After eight years of restoration work, Ngu Phung (Five Phoenixes) Pavilion in Hue Imperial Citadel, a UNESCO heritage site, is welcoming visitors.
In 1805, Gia Long, Emperor of the Nguyen Dynasty (1802-1945), started to build a citadel in France’s “Father of the Fortress” Vauban-style with its signature layers of defense and 24 fortresses. The citadel, with a perimeter of 10 kilometers, was originally made of earth but later reinforced with brick walls and its completion was announced by Gia Long’s successor, Minh Mang, in 1832.
According to the “Dai Nam Nhat Thong Chi”, a national geographic book recognized by the Nguyen Dynasty, Ngu Phung Pavilion is a part of Ngo Mon, the main southern gate of the citadel and stands in front of Thai Hoa Palace on the outer court. During Gia Long’s reign, this was the Nam Khuyet base comprising Can Nguyen Palace and two gates, Ta Doan and Huu Doan. In 1833, Minh Mang changed it into a five-gate structure: Ngo Mon Gate in the middle and four gates on the sides and Ngu Phung Pavilion built on top.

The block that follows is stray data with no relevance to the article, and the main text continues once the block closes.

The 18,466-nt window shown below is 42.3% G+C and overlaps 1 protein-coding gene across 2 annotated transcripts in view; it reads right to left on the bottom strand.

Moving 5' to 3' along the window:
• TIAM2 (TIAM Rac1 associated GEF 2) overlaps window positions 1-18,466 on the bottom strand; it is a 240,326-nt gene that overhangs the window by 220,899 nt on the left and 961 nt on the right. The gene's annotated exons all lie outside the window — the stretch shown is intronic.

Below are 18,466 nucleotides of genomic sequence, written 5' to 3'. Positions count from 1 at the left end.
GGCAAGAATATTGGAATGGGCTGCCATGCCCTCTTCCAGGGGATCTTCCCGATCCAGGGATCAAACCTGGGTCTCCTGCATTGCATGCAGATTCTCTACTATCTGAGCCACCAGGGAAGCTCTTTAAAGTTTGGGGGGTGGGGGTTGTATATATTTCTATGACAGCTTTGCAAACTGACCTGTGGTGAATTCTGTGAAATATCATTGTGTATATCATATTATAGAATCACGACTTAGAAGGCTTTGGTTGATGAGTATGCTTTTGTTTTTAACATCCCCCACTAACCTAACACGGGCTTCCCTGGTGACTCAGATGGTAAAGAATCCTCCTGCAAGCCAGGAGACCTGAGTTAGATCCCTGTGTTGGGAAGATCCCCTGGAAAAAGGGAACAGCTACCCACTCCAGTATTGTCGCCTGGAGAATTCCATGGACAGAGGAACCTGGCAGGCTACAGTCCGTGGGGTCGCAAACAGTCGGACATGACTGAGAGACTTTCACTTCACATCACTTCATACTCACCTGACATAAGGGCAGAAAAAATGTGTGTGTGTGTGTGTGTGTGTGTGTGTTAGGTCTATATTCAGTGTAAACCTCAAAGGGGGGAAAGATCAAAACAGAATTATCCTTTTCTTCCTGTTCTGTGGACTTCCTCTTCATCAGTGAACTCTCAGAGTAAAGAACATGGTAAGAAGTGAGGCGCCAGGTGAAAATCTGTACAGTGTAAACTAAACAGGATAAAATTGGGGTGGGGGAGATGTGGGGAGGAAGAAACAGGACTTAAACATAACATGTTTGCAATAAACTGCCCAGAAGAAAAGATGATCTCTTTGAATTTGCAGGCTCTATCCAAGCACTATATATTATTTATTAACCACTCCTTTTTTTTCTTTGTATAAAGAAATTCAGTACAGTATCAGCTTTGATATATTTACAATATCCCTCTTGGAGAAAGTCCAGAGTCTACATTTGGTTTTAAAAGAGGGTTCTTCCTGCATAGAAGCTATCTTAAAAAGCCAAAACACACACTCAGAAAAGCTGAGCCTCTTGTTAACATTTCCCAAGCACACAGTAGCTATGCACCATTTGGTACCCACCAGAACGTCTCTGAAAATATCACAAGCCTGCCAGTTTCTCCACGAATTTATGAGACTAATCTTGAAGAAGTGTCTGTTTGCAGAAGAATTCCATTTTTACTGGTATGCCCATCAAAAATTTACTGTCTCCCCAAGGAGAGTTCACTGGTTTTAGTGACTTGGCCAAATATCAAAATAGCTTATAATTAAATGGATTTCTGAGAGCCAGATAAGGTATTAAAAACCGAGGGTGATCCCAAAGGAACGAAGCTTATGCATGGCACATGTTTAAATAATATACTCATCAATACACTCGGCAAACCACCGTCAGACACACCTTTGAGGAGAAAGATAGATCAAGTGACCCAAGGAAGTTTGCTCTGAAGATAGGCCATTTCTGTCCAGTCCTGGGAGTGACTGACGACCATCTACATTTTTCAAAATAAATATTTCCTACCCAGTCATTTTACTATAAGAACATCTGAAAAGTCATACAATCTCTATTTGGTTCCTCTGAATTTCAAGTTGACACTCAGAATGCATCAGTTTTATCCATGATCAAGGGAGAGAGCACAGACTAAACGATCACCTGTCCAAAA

The pavilion had suffered the wear and tear of time as well as the tribulations of wars. The latest restoration effort, estimated at VND80 billion ($3.5 million), was carried out by the Hue Monuments Conservation Center since 2012.
After eight long years, the pavilion opened its doors to visitors early this year. The Hue Monuments Conservation Center plans to carry out reenactments of the Nguyen Dynasty events at Ngu Phung Pavilion and Ngo Mon Gate in forthcoming festivals like Ban Soc, a royal calendar distribution ceremony, and Truyen Lo, a ceremony to honor talented scholars.
The pavilion consists of two floors and an iron and wood structure supported by 100 pillars. The roof on the ground floor provides shade for the corridor.
Each side of the pavilion hosts a drum and “dai hong chung” (the great bell). They were used to convoke meetings.
The doors and pillars are made of iron wood painted vermilion red and adorned with golden leaves.
Carefully carved patterns on wooden beams and pillars.
Lanterns with stylized dragon and phoenix carvings.
The main hall at Ngo Mon Gate. The hall exhibits historical records of the construction of Ngo Mon Gate and Ngu Phung Pavilion.
From the pavilion, visitors can enjoy an unobstructed view of Thai Hoa Palace, Thai Dich Lake, Ky Dai (Flag Tower) and its surroundings.
The newly restored Ngu Phung Pavilion seen from inside a palace beside Thai Dich Lake.